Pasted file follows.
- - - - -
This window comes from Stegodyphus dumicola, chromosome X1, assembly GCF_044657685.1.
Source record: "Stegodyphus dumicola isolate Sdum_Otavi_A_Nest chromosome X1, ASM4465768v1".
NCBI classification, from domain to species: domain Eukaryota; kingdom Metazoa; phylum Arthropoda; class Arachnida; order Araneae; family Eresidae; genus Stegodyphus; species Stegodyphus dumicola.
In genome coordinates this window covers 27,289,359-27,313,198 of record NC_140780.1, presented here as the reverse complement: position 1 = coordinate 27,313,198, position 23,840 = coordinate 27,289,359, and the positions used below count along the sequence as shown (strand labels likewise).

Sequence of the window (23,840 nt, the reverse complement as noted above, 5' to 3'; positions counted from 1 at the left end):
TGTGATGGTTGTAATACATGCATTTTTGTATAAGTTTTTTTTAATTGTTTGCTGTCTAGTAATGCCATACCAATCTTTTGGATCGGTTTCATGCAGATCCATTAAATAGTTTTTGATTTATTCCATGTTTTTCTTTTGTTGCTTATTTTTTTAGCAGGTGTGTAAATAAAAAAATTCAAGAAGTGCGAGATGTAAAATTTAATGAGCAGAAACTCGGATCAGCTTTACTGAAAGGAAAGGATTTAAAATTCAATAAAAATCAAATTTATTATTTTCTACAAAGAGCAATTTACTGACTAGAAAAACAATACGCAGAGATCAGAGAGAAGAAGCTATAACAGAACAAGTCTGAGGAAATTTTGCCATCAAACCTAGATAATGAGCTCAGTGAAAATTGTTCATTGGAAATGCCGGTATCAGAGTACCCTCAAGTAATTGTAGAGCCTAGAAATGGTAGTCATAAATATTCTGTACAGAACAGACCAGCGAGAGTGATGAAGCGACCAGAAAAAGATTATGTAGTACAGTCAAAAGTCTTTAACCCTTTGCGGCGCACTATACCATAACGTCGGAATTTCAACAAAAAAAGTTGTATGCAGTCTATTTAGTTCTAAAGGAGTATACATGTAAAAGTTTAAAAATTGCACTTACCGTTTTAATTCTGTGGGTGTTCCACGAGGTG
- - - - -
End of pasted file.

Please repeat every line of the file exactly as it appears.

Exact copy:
This window comes from Stegodyphus dumicola, chromosome X1, assembly GCF_044657685.1.
Source record: "Stegodyphus dumicola isolate Sdum_Otavi_A_Nest chromosome X1, ASM4465768v1".
NCBI classification, from domain to species: domain Eukaryota; kingdom Metazoa; phylum Arthropoda; class Arachnida; order Araneae; family Eresidae; genus Stegodyphus; species Stegodyphus dumicola.
In genome coordinates this window covers 27,289,359-27,313,198 of record NC_140780.1, presented here as the reverse complement: position 1 = coordinate 27,313,198, position 23,840 = coordinate 27,289,359, and the positions used below count along the sequence as shown (strand labels likewise).

Sequence of the window (23,840 nt, the reverse complement as noted above, 5' to 3'; positions counted from 1 at the left end):
TGTGATGGTTGTAATACATGCATTTTTGTATAAGTTTTTTTTAATTGTTTGCTGTCTAGTAATGCCATACCAATCTTTTGGATCGGTTTCATGCAGATCCATTAAATAGTTTTTGATTTATTCCATGTTTTTCTTTTGTTGCTTATTTTTTTAGCAGGTGTGTAAATAAAAAAATTCAAGAAGTGCGAGATGTAAAATTTAATGAGCAGAAACTCGGATCAGCTTTACTGAAAGGAAAGGATTTAAAATTCAATAAAAATCAAATTTATTATTTTCTACAAAGAGCAATTTACTGACTAGAAAAACAATACGCAGAGATCAGAGAGAAGAAGCTATAACAGAACAAGTCTGAGGAAATTTTGCCATCAAACCTAGATAATGAGCTCAGTGAAAATTGTTCATTGGAAATGCCGGTATCAGAGTACCCTCAAGTAATTGTAGAGCCTAGAAATGGTAGTCATAAATATTCTGTACAGAACAGACCAGCGAGAGTGATGAAGCGACCAGAAAAAGATTATGTAGTACAGTCAAAAGTCTTTAACCCTTTGCGGCGCACTATACCATAACGTCGGAATTTCAACAAAAAAAGTTGTATGCAGTCTATTTAGTTCTAAAGGAGTATACATGTAAAAGTTTAAAAATTGCACTTACCGTTTTAATTCTGTGGGTGTTCCACGAGGTG